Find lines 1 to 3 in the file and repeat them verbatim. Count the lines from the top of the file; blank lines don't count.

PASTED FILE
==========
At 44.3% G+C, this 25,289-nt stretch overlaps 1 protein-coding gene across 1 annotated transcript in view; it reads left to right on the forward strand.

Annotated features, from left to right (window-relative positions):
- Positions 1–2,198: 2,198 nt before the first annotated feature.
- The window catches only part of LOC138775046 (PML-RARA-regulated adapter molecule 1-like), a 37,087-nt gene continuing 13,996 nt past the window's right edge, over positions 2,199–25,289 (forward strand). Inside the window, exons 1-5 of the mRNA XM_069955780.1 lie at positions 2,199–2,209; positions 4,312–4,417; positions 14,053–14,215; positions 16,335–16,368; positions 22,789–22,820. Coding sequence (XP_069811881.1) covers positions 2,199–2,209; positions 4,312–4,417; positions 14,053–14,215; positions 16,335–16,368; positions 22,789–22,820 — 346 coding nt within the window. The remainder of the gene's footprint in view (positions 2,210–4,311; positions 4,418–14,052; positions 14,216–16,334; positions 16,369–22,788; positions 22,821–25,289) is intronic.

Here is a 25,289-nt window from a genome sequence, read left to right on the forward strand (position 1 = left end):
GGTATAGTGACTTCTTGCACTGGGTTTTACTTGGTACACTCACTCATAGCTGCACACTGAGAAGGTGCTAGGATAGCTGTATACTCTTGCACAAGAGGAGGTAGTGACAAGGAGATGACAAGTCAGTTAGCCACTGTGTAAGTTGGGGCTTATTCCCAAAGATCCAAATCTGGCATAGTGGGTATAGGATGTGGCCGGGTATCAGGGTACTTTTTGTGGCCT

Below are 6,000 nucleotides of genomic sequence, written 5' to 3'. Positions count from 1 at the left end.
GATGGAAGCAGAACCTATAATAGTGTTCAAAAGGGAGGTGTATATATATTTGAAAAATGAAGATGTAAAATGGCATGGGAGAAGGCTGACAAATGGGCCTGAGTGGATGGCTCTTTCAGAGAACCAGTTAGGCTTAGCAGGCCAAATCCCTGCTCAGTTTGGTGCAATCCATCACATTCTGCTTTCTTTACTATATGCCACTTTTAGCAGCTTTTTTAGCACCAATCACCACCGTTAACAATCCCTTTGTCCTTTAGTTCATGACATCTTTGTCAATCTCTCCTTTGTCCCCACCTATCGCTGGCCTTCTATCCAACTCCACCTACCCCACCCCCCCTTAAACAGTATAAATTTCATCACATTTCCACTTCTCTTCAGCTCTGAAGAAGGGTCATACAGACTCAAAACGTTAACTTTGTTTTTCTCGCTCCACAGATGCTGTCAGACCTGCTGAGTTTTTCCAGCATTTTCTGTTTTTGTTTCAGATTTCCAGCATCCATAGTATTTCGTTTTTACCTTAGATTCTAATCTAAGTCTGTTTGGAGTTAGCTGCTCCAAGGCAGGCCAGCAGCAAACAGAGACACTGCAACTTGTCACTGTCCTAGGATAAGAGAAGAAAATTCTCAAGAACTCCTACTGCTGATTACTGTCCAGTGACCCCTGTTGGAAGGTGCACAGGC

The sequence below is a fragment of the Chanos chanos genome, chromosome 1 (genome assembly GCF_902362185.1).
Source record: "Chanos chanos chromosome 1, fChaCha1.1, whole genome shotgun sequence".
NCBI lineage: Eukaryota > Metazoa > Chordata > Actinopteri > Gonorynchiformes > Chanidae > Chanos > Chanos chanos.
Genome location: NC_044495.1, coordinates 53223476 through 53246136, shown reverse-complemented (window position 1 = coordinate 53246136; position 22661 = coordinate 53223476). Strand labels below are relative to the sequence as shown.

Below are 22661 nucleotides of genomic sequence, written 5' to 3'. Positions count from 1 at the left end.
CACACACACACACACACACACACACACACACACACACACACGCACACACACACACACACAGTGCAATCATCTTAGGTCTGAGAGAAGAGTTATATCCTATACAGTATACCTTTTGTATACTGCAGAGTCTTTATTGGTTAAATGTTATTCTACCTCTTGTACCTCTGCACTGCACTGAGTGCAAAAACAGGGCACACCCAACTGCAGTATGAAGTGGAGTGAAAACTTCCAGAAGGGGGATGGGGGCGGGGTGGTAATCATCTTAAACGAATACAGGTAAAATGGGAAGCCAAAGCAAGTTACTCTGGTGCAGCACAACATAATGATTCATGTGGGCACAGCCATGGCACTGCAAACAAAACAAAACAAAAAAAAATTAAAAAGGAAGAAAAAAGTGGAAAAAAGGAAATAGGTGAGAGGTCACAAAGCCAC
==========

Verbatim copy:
At 44.3% G+C, this 25,289-nt stretch overlaps 1 protein-coding gene across 1 annotated transcript in view; it reads left to right on the forward strand.

Annotated features, from left to right (window-relative positions):
- Positions 1–2,198: 2,198 nt before the first annotated feature.